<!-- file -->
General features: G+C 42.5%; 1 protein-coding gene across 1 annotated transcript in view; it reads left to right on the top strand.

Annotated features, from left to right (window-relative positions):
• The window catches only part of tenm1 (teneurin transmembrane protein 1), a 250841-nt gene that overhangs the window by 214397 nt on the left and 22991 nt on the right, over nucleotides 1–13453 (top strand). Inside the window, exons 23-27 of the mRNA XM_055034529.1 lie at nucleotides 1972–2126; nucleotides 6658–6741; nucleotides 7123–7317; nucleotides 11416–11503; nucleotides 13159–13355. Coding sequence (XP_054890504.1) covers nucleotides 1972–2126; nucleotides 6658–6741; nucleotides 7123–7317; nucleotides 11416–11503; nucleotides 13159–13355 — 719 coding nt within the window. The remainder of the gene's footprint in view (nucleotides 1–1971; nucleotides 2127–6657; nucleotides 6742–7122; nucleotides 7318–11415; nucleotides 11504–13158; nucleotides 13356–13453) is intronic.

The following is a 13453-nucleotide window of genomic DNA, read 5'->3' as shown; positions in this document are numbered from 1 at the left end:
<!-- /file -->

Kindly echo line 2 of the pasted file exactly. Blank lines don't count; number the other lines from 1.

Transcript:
Annotated features, from left to right (window-relative positions):